Late payments still an issue for UK SMEs

Tuesday 10 December 2019 13:43 CET | News

The latest MarketFinance Business Insights has shown how long SMEs are waiting to be paid, how late these payments were and the impact.


Analysis conducted in December 2019 reviewed 100,205 invoices raised by UK SMEs between 2013 and 2019 to a range of businesses across the UK and to 93 countries. 

The analysis suggests that businesses typically agree 45-day payment terms from completion of work or delivery of goods. Despite this, almost two-fifths (39%) of invoices issued in 2019 (worth over GBP 34b) were paid late, an improvement on 2018 when 43% of invoices were paid late.

However, the number of days an invoice was paid late in 2019 has doubled to 23 days from 12 days in 2018. Invoices paid late were typically larger in value (GBP 34,286) than those paid on time (GBP 24,624).

Long payment vs Late payment 

There is a distinct difference between these terms. Long payment terms refer to the time contractually agreed between parties when invoices will be settled for goods and services provided. Whilst sometimes lengthy, they are a reality of doing business. Businesses can plan to cover these cash flow gaps and manage their working capital using either cash reserves or finance tools like invoice finance.

Late payment refers to the additional time taken to settle invoices, outside of those contractually agreed at the point of purchase. This is an unknown and unexpected element which can significantly impact cash flow, business plans and even in some cases paying staff or creditors.

Key insights 
  • The number of invoices with long payments terms (anywhere between 60 and 120 days) being paid late almost doubled between 2013 and 2019. Rising from 13% being paid late in 2013 to 23% in 2019.
  • Over the 6-year period, analysis found that larger debtors insisted on longer payment terms (49 days) than smaller debtors (37 days). In addition, when invoices were paid late, these larger debtors also settled much later (94 days) compared to smaller debtors (42 days)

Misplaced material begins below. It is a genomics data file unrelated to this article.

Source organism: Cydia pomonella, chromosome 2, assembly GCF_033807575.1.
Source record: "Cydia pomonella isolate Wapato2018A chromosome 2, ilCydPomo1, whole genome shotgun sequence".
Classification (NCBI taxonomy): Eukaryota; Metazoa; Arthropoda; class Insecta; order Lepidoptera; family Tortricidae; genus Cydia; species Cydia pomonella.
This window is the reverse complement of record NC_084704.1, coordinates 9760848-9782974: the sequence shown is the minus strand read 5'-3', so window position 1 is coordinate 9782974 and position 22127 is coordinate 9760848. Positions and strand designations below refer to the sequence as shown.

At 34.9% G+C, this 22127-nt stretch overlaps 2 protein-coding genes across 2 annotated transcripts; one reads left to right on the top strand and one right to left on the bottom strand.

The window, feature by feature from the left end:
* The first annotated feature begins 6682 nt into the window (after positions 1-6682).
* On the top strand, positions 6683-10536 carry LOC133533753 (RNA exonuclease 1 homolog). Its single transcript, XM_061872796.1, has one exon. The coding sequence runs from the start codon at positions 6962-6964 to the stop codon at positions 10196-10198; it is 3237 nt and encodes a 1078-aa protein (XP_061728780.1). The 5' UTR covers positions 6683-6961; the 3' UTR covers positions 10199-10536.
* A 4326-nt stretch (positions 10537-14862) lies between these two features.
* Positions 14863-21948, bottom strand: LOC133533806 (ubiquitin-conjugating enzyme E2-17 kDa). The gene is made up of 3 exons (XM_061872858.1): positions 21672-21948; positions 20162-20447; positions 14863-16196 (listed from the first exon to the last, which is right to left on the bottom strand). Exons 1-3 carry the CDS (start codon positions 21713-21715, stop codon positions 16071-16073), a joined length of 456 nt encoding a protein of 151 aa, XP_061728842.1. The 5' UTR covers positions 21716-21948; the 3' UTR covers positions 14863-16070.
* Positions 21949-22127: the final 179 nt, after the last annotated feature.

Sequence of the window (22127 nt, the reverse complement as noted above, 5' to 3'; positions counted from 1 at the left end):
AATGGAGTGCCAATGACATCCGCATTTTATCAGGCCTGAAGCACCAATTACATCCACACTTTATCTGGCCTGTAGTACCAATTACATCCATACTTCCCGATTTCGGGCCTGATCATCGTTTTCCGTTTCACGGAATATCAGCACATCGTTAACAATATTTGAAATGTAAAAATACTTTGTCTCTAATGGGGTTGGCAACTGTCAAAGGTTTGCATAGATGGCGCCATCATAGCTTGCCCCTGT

Professional and legal services businesses suffered the most with late payment in 2019. Seven in ten (70%) of invoices were paid late, up from 30% in 2018. Manufacturers (57%), retailers (49%) and creative industries businesses were also heavily impacted by late payment of invoices. Interestingly, late payment practices improved for companies working in the utilities and energy sector with only a third (34% of invoices being paid late in 2019 compared to two-thirds (66%) in 2018.


The number of invoices paid late to companies by region was fairly evenly split. Notably, businesses based in the South East (56%) and Northern Ireland (55%) had the highest number of invoices paid late in 2019 and late payment practices worsened from the previous year.

The biggest improvements 2018 vs 2019 in late payment practices were in North West (63% vs 37%), North East (60% vs 40%), Scotland (62% vs 38%) and the South West (61% vs 39%). Additionally, businesses in the North East (25 days vs 11 days) and South West (33 days vs 10 days) had more than halved the number of days an invoice was paid late.


The analysis looked at invoices sent to 47 countries by UK businesses. US companies were the worst late payers, taking an extra 51 days to settle invoices from agreed terms in 2019. German firms took a further 32 days and businesses in China took an additional 10 days. Interestingly, French, Spanish and Italian businesses halved the number of days they paid late from 24 days late in 2018 to 12 days in 2019.

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Keywords: late payments, UK, SMEs, MarketFinance, payments
Categories: Banking & Fintech
Countries: United Kingdom
This article is part of category

Banking & Fintech